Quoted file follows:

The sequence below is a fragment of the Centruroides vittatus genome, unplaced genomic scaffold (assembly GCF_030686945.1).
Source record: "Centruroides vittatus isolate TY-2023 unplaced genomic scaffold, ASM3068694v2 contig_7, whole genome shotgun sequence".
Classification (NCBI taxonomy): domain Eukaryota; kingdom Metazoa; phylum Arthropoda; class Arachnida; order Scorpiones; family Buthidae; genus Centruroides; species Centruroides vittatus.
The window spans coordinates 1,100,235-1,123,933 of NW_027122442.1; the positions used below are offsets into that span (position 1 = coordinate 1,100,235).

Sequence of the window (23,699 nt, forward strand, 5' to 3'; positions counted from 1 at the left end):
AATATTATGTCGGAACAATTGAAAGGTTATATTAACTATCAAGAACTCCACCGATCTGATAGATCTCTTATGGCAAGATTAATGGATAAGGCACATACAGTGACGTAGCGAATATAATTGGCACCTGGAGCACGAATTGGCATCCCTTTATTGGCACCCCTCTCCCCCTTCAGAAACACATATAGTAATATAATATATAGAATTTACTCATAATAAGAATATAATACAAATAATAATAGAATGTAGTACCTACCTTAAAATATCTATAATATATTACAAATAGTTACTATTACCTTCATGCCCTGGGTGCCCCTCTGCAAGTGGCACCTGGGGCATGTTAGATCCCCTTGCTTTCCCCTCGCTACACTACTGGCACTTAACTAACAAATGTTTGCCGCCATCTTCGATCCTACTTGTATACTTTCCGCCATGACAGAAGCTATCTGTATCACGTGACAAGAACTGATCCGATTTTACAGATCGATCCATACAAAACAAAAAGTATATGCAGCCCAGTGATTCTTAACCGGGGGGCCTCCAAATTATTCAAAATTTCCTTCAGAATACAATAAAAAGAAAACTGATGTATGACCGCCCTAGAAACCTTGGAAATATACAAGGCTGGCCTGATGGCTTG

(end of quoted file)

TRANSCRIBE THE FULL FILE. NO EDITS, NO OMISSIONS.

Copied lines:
The sequence below is a fragment of the Centruroides vittatus genome, unplaced genomic scaffold (assembly GCF_030686945.1).
Source record: "Centruroides vittatus isolate TY-2023 unplaced genomic scaffold, ASM3068694v2 contig_7, whole genome shotgun sequence".
Classification (NCBI taxonomy): domain Eukaryota; kingdom Metazoa; phylum Arthropoda; class Arachnida; order Scorpiones; family Buthidae; genus Centruroides; species Centruroides vittatus.
The window spans coordinates 1,100,235-1,123,933 of NW_027122442.1; the positions used below are offsets into that span (position 1 = coordinate 1,100,235).

Sequence of the window (23,699 nt, forward strand, 5' to 3'; positions counted from 1 at the left end):
AATATTATGTCGGAACAATTGAAAGGTTATATTAACTATCAAGAACTCCACCGATCTGATAGATCTCTTATGGCAAGATTAATGGATAAGGCACATACAGTGACGTAGCGAATATAATTGGCACCTGGAGCACGAATTGGCATCCCTTTATTGGCACCCCTCTCCCCCTTCAGAAACACATATAGTAATATAATATATAGAATTTACTCATAATAAGAATATAATACAAATAATAATAGAATGTAGTACCTACCTTAAAATATCTATAATATATTACAAATAGTTACTATTACCTTCATGCCCTGGGTGCCCCTCTGCAAGTGGCACCTGGGGCATGTTAGATCCCCTTGCTTTCCCCTCGCTACACTACTGGCACTTAACTAACAAATGTTTGCCGCCATCTTCGATCCTACTTGTATACTTTCCGCCATGACAGAAGCTATCTGTATCACGTGACAAGAACTGATCCGATTTTACAGATCGATCCATACAAAACAAAAAGTATATGCAGCCCAGTGATTCTTAACCGGGGGGCCTCCAAATTATTCAAAATTTCCTTCAGAATACAATAAAAAGAAAACTGATGTATGACCGCCCTAGAAACCTTGGAAATATACAAGGCTGGCCTGATGGCTTG